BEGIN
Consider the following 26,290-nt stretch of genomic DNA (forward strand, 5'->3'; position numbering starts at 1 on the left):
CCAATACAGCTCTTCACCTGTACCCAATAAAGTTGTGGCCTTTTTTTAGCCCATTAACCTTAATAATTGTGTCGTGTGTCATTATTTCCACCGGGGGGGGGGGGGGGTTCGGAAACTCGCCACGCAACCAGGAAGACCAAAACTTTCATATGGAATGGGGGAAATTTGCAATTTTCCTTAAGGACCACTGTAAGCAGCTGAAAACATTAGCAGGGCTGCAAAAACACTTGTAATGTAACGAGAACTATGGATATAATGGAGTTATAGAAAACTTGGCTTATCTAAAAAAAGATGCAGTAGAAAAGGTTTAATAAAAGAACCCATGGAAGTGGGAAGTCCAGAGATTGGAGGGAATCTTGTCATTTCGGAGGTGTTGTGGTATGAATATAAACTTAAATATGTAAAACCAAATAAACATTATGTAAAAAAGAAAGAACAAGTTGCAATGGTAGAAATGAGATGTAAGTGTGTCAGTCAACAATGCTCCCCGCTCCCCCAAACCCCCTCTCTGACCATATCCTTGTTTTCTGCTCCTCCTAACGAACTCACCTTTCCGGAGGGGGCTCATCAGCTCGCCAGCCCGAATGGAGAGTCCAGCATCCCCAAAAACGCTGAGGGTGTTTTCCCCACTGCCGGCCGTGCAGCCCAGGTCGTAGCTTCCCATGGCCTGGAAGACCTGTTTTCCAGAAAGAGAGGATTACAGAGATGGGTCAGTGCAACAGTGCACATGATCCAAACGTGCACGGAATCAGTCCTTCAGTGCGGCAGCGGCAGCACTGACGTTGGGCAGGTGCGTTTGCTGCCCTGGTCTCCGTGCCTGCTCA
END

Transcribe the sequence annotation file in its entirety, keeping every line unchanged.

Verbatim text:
Consider the following 26,290-nt stretch of genomic DNA (forward strand, 5'->3'; position numbering starts at 1 on the left):
CCAATACAGCTCTTCACCTGTACCCAATAAAGTTGTGGCCTTTTTTTAGCCCATTAACCTTAATAATTGTGTCGTGTGTCATTATTTCCACCGGGGGGGGGGGGGGGTTCGGAAACTCGCCACGCAACCAGGAAGACCAAAACTTTCATATGGAATGGGGGAAATTTGCAATTTTCCTTAAGGACCACTGTAAGCAGCTGAAAACATTAGCAGGGCTGCAAAAACACTTGTAATGTAACGAGAACTATGGATATAATGGAGTTATAGAAAACTTGGCTTATCTAAAAAAAGATGCAGTAGAAAAGGTTTAATAAAAGAACCCATGGAAGTGGGAAGTCCAGAGATTGGAGGGAATCTTGTCATTTCGGAGGTGTTGTGGTATGAATATAAACTTAAATATGTAAAACCAAATAAACATTATGTAAAAAAGAAAGAACAAGTTGCAATGGTAGAAATGAGATGTAAGTGTGTCAGTCAACAATGCTCCCCGCTCCCCCAAACCCCCTCTCTGACCATATCCTTGTTTTCTGCTCCTCCTAACGAACTCACCTTTCCGGAGGGGGCTCATCAGCTCGCCAGCCCGAATGGAGAGTCCAGCATCCCCAAAAACGCTGAGGGTGTTTTCCCCACTGCCGGCCGTGCAGCCCAGGTCGTAGCTTCCCATGGCCTGGAAGACCTGTTTTCCAGAAAGAGAGGATTACAGAGATGGGTCAGTGCAACAGTGCACATGATCCAAACGTGCACGGAATCAGTCCTTCAGTGCGGCAGCGGCAGCACTGACGTTGGGCAGGTGCGTTTGCTGCCCTGGTCTCCGTGCCTGCTCA